Lothian MSP Miles Briggs backs a campaign to tackle the increase in people contracting the potentially lethal countryside virus Lyme disease in Scotland.
The number of cases of Lyme disease in Scotland last year was 238, an increase of 42% on the previous year.
Lyme disease is a bacterial infection that is spread through tick bites and can leave its victims with debilitating fatigue and muscle pain.
Miles’ father, James, was bitten by a tick in 1994 when Miles was 11 and contracted Lyme’s disease, which led to him being bedridden for months.
Lyme disease is often misdiagnosed or treated ineffectively and the increase in cases of Lyme’s disease has led to call for better research
and resources to tackle the spread of the disease.
Miles said: “Despite the fact that Scotland has some of the highest rates of diagnosed Lyme disease in the UK, there are still questions about the length of time we treat victims, and how much more the government needs to be doing to raise public awareness and fund research.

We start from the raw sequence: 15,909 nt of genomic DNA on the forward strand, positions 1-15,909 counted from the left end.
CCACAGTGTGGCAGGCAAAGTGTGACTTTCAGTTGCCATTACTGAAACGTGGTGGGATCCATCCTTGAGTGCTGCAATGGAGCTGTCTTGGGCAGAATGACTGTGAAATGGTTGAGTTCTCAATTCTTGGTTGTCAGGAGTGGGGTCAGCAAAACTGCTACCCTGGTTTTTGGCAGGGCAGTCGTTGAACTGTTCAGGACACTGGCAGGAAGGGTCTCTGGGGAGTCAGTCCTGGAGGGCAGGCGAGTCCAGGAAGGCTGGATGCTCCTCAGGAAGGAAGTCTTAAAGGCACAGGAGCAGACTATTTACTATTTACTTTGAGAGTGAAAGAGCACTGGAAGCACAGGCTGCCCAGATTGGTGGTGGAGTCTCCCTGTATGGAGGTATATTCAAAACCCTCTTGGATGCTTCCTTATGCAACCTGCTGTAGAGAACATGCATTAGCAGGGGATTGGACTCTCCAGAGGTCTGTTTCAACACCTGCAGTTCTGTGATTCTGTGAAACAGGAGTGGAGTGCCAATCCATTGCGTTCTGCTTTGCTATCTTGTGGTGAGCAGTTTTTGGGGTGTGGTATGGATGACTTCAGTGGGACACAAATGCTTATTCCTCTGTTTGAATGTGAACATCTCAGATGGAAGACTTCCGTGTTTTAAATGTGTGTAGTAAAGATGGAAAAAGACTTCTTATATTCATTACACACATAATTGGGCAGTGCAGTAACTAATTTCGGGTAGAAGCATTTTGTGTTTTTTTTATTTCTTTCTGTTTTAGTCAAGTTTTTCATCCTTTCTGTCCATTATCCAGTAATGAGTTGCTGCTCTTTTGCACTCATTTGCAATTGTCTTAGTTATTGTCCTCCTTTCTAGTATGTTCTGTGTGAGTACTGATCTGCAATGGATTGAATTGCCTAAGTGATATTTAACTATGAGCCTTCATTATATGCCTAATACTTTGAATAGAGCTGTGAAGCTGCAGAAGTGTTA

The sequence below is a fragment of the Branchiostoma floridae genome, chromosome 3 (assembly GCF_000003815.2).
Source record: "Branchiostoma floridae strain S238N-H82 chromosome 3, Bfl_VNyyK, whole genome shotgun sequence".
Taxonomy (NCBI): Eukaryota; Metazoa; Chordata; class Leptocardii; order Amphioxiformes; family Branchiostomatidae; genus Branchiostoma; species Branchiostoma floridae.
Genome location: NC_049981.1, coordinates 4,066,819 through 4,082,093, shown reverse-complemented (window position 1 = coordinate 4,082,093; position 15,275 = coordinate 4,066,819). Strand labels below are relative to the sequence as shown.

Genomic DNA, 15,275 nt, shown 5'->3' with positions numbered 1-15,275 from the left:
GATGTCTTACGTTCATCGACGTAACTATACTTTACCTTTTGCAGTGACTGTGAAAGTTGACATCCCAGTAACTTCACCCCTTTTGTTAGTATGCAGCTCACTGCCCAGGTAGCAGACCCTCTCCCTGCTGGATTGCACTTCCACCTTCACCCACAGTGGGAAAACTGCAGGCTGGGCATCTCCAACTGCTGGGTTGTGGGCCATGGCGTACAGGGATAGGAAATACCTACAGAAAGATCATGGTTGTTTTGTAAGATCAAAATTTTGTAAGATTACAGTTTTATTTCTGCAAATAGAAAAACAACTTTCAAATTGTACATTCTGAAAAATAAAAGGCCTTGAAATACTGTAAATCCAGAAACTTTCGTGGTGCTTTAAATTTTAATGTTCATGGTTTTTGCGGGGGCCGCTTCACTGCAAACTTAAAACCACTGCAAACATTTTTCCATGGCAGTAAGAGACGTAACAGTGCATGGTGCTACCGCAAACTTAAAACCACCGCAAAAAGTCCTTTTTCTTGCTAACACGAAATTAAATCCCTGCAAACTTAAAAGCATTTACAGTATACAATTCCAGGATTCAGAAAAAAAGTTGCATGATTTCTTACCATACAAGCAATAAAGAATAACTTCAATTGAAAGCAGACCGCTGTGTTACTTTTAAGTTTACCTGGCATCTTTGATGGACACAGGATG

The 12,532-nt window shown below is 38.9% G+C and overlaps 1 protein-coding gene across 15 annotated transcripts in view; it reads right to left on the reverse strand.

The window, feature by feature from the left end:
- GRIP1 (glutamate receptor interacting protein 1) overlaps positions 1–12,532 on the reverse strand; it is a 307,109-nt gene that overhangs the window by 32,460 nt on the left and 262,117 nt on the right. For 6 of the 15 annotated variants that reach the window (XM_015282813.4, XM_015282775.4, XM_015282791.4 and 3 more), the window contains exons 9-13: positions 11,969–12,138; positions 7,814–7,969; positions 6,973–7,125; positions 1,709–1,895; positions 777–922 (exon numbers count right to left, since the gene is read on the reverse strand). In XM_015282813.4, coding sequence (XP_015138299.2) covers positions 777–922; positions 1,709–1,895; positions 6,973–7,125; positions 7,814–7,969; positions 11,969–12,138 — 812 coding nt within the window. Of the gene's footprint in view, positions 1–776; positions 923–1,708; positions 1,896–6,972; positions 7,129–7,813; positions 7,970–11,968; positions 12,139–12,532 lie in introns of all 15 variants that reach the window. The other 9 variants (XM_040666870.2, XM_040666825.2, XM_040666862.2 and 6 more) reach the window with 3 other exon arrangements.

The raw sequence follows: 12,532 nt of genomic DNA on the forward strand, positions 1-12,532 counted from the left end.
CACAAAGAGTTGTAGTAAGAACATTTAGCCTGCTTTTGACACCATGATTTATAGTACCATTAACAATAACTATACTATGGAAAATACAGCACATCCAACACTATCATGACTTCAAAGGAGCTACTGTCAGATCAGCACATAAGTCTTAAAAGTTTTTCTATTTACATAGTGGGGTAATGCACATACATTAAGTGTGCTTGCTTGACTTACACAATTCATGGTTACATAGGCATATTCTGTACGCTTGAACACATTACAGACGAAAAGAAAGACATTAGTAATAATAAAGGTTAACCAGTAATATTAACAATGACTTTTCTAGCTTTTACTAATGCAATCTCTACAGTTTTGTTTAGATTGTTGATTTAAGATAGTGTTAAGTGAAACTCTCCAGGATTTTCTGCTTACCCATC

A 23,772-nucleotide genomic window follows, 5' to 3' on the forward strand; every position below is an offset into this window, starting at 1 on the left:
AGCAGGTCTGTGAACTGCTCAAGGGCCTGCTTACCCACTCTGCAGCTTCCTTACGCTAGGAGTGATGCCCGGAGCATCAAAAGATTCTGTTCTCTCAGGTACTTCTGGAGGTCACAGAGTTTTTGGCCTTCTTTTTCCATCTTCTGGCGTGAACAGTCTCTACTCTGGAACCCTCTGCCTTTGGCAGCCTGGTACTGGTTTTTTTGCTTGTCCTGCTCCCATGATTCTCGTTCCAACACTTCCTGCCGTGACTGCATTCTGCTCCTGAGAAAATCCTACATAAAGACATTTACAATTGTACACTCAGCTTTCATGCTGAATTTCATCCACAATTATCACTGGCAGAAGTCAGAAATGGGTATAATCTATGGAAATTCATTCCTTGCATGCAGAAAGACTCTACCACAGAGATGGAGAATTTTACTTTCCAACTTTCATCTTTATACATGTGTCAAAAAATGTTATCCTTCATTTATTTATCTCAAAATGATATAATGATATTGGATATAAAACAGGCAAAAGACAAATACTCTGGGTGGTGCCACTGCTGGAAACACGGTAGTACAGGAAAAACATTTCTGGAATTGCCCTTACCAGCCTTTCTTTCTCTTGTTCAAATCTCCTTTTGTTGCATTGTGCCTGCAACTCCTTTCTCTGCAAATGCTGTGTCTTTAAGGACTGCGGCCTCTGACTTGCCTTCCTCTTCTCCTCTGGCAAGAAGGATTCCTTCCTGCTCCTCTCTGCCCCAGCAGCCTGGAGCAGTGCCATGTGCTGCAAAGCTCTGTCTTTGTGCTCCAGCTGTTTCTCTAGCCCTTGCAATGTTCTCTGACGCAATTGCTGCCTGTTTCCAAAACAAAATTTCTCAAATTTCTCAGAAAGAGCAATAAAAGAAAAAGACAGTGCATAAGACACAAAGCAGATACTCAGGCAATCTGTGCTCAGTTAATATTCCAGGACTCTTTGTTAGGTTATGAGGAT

“I’ve written to the Chief Medical Officer, Catherine Calderwood, about these issues, but after speaking to people whose lives have been destroyed because of Lyme’s disease, I’m in no doubt something radical needs to be done.
“Dad ran his own forestry business and worked in Perthshire and the Highlands felling trees.
“He was always an active man until he suddenly developed Bell’s palsy.
“He became desperately ill and was admitted to Perth Royal Infirmary and we really worried whether he would pull through,” he added.
“In those days very little was generally known about tick bites, and it was some weeks before we finally got told he was suffering the effects of Lyme’s.
“The doctors and nursing staff at Perth Royal Infirmary had been brilliant with him, and we are eternally grateful to them for the care he received, but he was never the same and spent many years suffering dreadful pains and fatigue.”